[quote align="center" color="#999999"]The gap could get worse as the population becomes more diverse. While we currently face a large Teacher Diversity Gap, the province is rapidly becoming more diverse.[/quote]

So, how well are Ontario schools doing to reflect the increasing diversity of the student population? And, how does the Teacher Diversity Gap compare to the United States?

Reflecting diversity

To answer these questions we have calculated the Teacher Diversity Gap for Ontario and the Toronto Census Metropolitan Area (CMA), and compared these to the gap for the United States overall and for a number of states. The Teacher Diversity Gap is the comparison of the percentage of racialized teachers to the percentage of racialized students. A value of 1.0 indicates that there is no gap and that the diversity among the teaching population reflects the diversity among the student population. The smaller the number, the more significant the gap.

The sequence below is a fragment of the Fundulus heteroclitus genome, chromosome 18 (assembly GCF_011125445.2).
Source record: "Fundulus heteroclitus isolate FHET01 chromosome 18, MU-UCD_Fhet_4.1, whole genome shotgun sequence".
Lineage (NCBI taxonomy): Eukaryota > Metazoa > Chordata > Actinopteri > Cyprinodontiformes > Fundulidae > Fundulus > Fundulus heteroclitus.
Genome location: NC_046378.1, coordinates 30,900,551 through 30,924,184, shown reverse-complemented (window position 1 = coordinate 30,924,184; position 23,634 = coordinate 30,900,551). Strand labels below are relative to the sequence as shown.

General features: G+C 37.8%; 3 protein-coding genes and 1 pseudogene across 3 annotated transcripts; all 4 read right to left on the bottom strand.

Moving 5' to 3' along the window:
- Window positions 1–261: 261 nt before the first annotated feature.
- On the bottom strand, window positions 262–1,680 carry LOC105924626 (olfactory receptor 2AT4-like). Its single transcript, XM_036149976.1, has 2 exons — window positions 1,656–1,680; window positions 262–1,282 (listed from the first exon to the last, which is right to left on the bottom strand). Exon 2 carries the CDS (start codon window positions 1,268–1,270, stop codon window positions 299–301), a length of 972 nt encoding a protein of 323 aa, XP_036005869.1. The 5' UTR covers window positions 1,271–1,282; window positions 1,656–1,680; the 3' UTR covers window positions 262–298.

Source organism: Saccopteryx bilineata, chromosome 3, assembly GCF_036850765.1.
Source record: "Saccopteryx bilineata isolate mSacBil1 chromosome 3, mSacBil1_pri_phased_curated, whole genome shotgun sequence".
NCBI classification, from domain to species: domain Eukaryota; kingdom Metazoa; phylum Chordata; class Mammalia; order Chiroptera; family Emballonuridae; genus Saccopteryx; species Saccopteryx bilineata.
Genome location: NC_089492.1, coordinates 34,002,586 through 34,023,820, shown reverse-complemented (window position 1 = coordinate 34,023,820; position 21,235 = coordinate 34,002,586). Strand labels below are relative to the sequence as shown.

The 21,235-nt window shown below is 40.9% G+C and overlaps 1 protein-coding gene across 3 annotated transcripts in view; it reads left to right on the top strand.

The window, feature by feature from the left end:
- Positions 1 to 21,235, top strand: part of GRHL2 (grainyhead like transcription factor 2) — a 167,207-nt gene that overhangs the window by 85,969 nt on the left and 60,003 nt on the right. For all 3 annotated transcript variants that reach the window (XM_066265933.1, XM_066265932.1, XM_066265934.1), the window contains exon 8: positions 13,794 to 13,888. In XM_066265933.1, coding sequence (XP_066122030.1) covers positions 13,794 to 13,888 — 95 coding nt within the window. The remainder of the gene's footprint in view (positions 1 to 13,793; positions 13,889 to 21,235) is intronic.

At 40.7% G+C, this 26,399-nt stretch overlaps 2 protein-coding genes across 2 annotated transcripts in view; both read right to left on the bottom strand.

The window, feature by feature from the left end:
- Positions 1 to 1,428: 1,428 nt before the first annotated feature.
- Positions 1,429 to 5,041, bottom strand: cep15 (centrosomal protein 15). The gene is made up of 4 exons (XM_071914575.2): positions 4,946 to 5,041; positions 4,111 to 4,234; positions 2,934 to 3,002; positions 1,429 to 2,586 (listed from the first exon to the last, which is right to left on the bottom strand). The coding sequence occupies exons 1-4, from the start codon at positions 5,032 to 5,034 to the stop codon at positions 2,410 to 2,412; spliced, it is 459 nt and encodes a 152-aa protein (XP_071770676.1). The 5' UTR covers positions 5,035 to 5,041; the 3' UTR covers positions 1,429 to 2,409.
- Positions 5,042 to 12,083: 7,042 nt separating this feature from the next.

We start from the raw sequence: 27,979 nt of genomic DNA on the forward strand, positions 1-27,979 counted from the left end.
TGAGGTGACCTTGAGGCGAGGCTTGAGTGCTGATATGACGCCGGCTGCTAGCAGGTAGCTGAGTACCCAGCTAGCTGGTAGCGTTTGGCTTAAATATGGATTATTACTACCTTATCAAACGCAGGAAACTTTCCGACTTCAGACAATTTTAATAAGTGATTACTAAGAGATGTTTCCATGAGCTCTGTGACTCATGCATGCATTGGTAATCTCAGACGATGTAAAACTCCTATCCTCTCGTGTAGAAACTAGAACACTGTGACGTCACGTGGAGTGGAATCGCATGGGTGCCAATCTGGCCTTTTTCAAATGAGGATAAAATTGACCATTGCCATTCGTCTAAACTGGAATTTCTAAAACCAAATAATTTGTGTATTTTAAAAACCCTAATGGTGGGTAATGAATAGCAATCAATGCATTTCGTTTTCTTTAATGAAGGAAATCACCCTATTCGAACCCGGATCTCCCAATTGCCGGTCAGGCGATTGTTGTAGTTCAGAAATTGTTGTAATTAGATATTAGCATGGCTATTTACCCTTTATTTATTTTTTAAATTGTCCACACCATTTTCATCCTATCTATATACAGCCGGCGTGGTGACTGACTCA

The challenge in conducting this analysis is that while data is available for the United States, the same data is not readily available in Canada. For the United States, teacher and student demographics are available by state and race. While there is data on the number of teachers in Ontario and the Toronto CMA, the figures include all teachers, including those working in private schools. The data on the number of racialized students is not readily available, so the proportion of racial minorities in the total population is used instead.